A look at the supply/demand dynamic for Manhattan and Brooklyn rentals suggests that rents are going up.
Despite worries about oversupply and lower demand in the commercial sector, the opposite dynamic appears to be taking place in the residential sector. The year-over-year change in the number of new rental listings is starting to fall as the market heads into the typically busy summer.
While the days of 30% and higher rent increases are likely in the past, with current asking rents already approaching their highs, it will not take a big move to push past those highs into record territory.
For instance, as seen above, the median asking rent in Manhattan is currently only $50 below the record-high, set during the summer of 2022. Even the slightest bit of renter competition will propel rents higher. Looking at the chart below, showing the declining number of new rental listings in Manhattan, it’s clear that things are about to get interesting.
Brooklyn, too, is experiencing many of the same issues, albeit not as acutely as Manhattan. As seen below, the current median asking rent in Brooklyn is $3,600, 5% below the record high set last summer.
However, like Manhattan, the level of new rental listings is dropping off.
Taken together, an uptick in renter demand in Brooklyn could easily power asking rents to new highs.
Indeed, even breaking down the data into neighborhoods shows that all areas in Manhattan and Brooklyn remain under pressure.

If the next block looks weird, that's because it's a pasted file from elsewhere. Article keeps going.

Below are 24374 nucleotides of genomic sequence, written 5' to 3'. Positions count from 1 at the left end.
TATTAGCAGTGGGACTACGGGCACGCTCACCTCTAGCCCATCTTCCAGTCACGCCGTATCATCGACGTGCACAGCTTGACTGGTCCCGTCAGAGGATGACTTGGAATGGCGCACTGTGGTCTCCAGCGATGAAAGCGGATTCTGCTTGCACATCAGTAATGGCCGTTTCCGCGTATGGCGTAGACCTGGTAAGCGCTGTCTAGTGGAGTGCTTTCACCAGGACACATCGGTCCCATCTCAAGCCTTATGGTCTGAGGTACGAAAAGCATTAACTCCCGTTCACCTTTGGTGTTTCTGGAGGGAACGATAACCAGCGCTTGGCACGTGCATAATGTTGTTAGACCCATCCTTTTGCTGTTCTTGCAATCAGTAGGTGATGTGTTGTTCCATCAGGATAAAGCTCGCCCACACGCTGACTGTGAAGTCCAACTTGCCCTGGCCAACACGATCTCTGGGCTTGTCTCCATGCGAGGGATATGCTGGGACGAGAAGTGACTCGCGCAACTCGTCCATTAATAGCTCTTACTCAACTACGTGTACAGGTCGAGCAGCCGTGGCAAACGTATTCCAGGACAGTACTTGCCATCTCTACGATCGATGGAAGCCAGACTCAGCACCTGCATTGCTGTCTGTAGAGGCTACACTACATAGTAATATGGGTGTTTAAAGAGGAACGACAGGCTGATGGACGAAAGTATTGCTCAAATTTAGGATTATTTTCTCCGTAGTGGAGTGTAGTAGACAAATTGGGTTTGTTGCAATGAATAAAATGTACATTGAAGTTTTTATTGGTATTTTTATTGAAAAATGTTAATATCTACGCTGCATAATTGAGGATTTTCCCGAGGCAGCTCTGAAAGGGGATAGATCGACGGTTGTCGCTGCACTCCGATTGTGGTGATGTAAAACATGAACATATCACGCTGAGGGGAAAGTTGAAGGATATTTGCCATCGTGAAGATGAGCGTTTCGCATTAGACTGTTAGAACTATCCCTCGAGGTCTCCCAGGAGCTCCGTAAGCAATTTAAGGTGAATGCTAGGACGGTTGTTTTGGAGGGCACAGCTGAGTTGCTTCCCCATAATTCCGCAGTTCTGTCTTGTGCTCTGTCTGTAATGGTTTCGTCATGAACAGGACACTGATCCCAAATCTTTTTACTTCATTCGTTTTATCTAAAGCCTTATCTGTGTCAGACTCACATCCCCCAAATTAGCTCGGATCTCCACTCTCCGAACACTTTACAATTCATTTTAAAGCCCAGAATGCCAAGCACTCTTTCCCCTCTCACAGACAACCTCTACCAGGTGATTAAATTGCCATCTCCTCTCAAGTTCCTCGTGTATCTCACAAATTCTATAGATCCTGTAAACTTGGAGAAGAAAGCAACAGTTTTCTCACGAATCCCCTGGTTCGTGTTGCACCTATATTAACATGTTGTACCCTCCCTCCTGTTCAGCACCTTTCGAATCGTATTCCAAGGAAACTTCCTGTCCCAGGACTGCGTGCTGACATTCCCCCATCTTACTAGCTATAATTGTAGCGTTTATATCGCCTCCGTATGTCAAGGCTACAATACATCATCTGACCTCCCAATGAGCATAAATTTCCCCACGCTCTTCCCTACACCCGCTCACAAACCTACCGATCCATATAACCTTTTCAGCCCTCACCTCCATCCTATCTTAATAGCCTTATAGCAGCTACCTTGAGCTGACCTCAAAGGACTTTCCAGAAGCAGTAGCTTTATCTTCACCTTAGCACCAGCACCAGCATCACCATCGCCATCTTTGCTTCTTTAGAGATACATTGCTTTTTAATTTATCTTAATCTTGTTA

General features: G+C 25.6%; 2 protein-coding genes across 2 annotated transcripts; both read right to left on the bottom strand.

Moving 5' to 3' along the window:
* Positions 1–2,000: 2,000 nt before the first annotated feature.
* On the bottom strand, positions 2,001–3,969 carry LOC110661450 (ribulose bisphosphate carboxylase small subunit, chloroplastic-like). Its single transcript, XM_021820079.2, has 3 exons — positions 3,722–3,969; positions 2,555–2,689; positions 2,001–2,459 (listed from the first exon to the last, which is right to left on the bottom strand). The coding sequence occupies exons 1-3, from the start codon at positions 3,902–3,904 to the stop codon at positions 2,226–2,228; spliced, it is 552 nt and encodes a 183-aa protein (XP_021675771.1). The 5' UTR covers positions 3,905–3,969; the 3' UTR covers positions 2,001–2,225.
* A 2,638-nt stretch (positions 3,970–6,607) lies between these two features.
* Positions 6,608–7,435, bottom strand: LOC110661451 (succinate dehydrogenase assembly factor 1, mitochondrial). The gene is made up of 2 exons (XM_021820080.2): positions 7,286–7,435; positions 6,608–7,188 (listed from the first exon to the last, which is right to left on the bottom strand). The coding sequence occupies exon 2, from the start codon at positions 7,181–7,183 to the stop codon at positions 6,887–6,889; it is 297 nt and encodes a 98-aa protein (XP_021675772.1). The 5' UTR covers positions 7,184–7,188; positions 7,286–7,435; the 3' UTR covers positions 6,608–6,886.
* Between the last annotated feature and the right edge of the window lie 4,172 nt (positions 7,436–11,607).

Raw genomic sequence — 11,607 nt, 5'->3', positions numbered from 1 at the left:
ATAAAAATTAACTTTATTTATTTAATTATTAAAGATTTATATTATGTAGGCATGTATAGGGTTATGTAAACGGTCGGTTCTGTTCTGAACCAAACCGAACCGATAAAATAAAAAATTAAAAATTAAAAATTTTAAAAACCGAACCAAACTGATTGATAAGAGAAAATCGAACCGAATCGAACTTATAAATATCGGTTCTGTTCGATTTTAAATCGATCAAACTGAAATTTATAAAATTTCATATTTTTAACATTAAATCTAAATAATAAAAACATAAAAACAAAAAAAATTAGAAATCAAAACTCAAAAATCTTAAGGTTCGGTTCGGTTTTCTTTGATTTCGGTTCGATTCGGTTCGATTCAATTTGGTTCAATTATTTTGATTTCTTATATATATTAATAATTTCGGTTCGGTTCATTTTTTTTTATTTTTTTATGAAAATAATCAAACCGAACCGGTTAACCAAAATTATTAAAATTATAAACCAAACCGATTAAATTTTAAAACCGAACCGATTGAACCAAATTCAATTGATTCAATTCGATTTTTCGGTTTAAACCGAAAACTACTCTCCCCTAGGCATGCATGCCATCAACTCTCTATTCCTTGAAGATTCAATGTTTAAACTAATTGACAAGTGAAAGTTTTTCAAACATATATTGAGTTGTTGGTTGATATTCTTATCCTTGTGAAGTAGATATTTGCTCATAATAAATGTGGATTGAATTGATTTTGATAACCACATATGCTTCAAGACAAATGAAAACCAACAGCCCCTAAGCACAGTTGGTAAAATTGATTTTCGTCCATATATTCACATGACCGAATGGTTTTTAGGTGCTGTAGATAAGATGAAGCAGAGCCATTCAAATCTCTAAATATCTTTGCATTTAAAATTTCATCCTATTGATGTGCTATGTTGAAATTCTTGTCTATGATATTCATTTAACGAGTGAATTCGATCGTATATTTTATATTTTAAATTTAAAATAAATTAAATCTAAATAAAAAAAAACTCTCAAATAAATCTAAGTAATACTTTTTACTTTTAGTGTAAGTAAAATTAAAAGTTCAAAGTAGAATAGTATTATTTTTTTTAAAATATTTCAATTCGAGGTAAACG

Last spring, I wrote about how rents sharply increased on a percentage basis due to the pandemic’s whipsaw effect. At that time, the talk was about the surge in rents, which, when viewed against pre-pandemic measures, were up less than 10%. Now, however, the discussion is not necessarily about the rise in rents, but rather the level of rent. In other words, will rents ever go down again?
Not anytime soon, if the lower amount of supply has anything to say. The following chart looks at how the monthly rental supply for 2023 in Manhattan (blue) and Brooklyn (red) is doing this year compared to the average for each month in previous years (2019-2022). The comparison shows a solidly negative trend that suggests renters today are entering a very landlord-friendly environment. Looking back to the supply/demand dynamics charts earlier, it can be seen that rents tend to fall significantly only after a notable increase in supply. That is certainly not the case today in either Manhattan or Brooklyn.
With tight supply, renters will be forced to compete to sign leases. That means asking rents should be seen more as a guide than a goal. In reality, a perfectly capable apartment for rent in a perfectly normal neighborhood asking $3,500 per month will likely be swarmed with prospective tenants. In this situation, the final rent could approach $4,000 as participants weigh their options for not going higher than the next person.
In short, as the Manhattan and Brooklyn rental markets head into the busy summer, all signs point to higher rents in the months to come. With tomorrow’s rents likely higher than today’s, prospective tenants needing to sign leases in the next few months would do well to analyze their local market and weigh whether paying a premium today to secure an apartment might be worthwhile, rather than potentially paying even more in a couple of months. Alternatively, it might be worth comparison-shopping the sales market over the summer, when it is typically quieter, to see if it might be time to buy.